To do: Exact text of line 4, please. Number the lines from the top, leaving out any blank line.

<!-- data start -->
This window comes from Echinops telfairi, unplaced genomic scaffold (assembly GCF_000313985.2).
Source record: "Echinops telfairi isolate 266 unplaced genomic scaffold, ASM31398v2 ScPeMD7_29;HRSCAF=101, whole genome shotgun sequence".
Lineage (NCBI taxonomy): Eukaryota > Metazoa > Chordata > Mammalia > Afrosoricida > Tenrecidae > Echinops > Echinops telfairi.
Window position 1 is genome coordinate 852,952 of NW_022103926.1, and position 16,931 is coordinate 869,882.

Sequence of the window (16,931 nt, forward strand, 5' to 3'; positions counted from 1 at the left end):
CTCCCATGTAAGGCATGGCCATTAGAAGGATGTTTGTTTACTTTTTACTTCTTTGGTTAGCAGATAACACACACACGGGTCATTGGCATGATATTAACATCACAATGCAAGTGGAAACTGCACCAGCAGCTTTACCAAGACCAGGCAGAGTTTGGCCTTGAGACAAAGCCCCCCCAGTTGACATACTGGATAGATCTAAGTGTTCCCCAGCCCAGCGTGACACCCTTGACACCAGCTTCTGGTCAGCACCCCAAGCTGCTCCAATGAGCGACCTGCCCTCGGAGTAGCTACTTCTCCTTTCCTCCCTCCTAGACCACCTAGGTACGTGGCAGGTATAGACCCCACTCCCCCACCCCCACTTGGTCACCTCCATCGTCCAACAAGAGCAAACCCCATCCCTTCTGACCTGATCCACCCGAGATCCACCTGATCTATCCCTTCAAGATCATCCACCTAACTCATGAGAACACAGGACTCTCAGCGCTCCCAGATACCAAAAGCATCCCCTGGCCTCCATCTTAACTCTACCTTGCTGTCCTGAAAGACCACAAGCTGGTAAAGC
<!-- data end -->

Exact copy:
Window position 1 is genome coordinate 852,952 of NW_022103926.1, and position 16,931 is coordinate 869,882.